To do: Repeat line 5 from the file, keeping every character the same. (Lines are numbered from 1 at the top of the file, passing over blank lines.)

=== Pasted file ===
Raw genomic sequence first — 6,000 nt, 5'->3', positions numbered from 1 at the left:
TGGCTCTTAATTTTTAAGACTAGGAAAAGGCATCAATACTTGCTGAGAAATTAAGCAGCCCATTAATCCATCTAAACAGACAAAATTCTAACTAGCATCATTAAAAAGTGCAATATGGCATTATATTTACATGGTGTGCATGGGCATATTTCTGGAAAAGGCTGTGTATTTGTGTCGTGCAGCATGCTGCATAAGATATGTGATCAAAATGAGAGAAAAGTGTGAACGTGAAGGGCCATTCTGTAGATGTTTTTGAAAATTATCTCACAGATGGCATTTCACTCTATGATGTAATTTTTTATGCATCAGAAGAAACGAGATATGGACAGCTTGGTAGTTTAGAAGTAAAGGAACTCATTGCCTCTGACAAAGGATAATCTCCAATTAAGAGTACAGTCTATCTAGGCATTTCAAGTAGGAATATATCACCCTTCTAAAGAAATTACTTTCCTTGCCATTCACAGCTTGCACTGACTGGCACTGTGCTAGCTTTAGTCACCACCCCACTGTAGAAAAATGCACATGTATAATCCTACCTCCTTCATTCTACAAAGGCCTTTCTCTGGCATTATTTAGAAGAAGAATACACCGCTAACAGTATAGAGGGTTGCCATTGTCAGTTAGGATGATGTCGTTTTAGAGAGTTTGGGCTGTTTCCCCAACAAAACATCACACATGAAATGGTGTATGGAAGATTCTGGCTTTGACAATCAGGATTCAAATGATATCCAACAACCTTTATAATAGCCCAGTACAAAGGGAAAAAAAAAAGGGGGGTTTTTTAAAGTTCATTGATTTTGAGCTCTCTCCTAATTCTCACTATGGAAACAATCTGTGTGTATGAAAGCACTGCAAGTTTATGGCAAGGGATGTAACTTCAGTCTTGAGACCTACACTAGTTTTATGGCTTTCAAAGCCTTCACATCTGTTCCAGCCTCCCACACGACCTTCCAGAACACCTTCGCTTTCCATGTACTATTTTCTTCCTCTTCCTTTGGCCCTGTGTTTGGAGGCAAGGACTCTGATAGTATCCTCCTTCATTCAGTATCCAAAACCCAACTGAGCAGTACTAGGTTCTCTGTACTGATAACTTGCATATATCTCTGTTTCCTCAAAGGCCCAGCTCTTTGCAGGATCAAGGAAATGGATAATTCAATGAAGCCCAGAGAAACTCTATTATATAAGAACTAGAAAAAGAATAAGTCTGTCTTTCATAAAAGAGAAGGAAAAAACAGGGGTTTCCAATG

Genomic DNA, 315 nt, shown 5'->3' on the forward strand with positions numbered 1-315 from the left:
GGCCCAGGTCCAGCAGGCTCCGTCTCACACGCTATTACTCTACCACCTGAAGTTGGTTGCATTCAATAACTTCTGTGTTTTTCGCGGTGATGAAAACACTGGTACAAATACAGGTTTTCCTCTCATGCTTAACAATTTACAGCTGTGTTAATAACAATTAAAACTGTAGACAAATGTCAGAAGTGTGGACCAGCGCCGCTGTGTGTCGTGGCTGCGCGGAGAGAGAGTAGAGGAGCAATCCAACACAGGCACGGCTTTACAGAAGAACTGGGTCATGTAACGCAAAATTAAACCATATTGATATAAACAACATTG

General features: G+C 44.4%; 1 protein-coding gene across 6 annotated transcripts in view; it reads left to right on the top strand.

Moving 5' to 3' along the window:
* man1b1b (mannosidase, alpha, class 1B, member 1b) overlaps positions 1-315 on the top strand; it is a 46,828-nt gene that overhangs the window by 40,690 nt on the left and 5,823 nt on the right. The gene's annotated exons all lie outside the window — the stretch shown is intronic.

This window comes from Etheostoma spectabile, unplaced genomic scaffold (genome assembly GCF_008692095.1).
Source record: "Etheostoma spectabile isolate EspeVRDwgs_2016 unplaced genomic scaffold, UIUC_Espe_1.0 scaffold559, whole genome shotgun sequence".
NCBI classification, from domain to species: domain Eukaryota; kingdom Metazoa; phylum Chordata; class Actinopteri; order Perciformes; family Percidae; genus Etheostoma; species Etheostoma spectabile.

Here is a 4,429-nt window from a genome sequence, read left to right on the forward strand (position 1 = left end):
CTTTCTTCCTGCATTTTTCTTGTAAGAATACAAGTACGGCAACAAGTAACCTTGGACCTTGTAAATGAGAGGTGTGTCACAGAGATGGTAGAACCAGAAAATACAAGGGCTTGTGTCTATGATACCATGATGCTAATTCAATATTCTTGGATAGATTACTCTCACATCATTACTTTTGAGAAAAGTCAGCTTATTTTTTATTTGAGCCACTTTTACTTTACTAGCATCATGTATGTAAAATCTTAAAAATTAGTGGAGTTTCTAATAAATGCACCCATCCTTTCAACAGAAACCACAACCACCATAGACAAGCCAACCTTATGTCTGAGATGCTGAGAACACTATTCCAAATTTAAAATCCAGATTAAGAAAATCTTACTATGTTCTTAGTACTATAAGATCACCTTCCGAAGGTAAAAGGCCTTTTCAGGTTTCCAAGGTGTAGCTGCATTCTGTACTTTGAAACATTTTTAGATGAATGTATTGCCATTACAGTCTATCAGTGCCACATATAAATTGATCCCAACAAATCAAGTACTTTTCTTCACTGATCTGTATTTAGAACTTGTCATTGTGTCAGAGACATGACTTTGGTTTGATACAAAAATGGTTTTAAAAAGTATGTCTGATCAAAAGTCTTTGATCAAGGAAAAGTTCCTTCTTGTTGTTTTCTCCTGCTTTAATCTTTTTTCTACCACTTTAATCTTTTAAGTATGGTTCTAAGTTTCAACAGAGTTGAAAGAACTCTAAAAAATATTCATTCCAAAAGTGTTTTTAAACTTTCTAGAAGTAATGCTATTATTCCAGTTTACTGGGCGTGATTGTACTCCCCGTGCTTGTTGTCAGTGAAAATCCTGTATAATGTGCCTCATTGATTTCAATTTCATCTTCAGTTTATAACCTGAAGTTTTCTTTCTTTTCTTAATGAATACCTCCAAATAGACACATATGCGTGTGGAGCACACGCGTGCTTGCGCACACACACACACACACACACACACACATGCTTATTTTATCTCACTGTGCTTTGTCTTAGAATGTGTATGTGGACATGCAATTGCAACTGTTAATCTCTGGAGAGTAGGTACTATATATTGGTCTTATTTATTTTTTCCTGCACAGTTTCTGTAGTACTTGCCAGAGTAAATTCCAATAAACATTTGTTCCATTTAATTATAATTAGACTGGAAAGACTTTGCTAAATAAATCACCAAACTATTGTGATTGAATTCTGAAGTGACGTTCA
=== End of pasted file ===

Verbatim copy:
General features: G+C 44.4%; 1 protein-coding gene across 6 annotated transcripts in view; it reads left to right on the top strand.